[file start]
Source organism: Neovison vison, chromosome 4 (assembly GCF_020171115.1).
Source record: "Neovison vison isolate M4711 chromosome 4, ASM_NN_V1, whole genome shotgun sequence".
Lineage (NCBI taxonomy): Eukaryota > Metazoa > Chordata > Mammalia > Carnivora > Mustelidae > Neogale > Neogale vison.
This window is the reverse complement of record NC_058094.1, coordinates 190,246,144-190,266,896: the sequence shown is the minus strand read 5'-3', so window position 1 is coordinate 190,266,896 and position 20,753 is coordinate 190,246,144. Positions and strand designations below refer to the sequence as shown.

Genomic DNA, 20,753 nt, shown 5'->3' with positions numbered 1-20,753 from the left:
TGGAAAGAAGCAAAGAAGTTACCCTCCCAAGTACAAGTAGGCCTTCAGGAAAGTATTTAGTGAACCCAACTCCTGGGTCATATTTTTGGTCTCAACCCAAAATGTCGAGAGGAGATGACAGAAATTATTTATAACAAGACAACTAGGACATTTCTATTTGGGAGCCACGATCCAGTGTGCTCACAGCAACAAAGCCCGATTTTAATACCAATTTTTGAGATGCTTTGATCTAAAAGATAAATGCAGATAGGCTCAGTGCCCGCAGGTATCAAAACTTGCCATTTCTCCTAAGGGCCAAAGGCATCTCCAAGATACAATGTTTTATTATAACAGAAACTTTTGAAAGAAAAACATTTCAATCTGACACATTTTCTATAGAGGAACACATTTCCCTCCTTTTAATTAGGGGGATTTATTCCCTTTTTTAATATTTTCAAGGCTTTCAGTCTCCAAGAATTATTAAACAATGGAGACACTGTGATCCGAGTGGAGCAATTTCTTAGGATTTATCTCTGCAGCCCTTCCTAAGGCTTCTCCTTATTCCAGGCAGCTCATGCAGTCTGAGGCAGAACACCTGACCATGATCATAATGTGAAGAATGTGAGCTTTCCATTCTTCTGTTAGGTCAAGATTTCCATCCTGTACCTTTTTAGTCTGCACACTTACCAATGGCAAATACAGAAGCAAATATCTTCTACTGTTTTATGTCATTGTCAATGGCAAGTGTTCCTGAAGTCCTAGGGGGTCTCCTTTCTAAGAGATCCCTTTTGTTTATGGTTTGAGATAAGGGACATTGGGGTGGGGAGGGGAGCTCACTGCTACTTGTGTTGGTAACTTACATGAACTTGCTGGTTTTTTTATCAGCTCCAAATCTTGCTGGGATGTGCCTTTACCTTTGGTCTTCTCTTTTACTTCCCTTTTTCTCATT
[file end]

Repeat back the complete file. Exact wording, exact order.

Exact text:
Source organism: Neovison vison, chromosome 4 (assembly GCF_020171115.1).
Source record: "Neovison vison isolate M4711 chromosome 4, ASM_NN_V1, whole genome shotgun sequence".
Lineage (NCBI taxonomy): Eukaryota > Metazoa > Chordata > Mammalia > Carnivora > Mustelidae > Neogale > Neogale vison.
This window is the reverse complement of record NC_058094.1, coordinates 190,246,144-190,266,896: the sequence shown is the minus strand read 5'-3', so window position 1 is coordinate 190,266,896 and position 20,753 is coordinate 190,246,144. Positions and strand designations below refer to the sequence as shown.

Genomic DNA, 20,753 nt, shown 5'->3' with positions numbered 1-20,753 from the left:
TGGAAAGAAGCAAAGAAGTTACCCTCCCAAGTACAAGTAGGCCTTCAGGAAAGTATTTAGTGAACCCAACTCCTGGGTCATATTTTTGGTCTCAACCCAAAATGTCGAGAGGAGATGACAGAAATTATTTATAACAAGACAACTAGGACATTTCTATTTGGGAGCCACGATCCAGTGTGCTCACAGCAACAAAGCCCGATTTTAATACCAATTTTTGAGATGCTTTGATCTAAAAGATAAATGCAGATAGGCTCAGTGCCCGCAGGTATCAAAACTTGCCATTTCTCCTAAGGGCCAAAGGCATCTCCAAGATACAATGTTTTATTATAACAGAAACTTTTGAAAGAAAAACATTTCAATCTGACACATTTTCTATAGAGGAACACATTTCCCTCCTTTTAATTAGGGGGATTTATTCCCTTTTTTAATATTTTCAAGGCTTTCAGTCTCCAAGAATTATTAAACAATGGAGACACTGTGATCCGAGTGGAGCAATTTCTTAGGATTTATCTCTGCAGCCCTTCCTAAGGCTTCTCCTTATTCCAGGCAGCTCATGCAGTCTGAGGCAGAACACCTGACCATGATCATAATGTGAAGAATGTGAGCTTTCCATTCTTCTGTTAGGTCAAGATTTCCATCCTGTACCTTTTTAGTCTGCACACTTACCAATGGCAAATACAGAAGCAAATATCTTCTACTGTTTTATGTCATTGTCAATGGCAAGTGTTCCTGAAGTCCTAGGGGGTCTCCTTTCTAAGAGATCCCTTTTGTTTATGGTTTGAGATAAGGGACATTGGGGTGGGGAGGGGAGCTCACTGCTACTTGTGTTGGTAACTTACATGAACTTGCTGGTTTTTTTATCAGCTCCAAATCTTGCTGGGATGTGCCTTTACCTTTGGTCTTCTCTTTTACTTCCCTTTTTCTCATT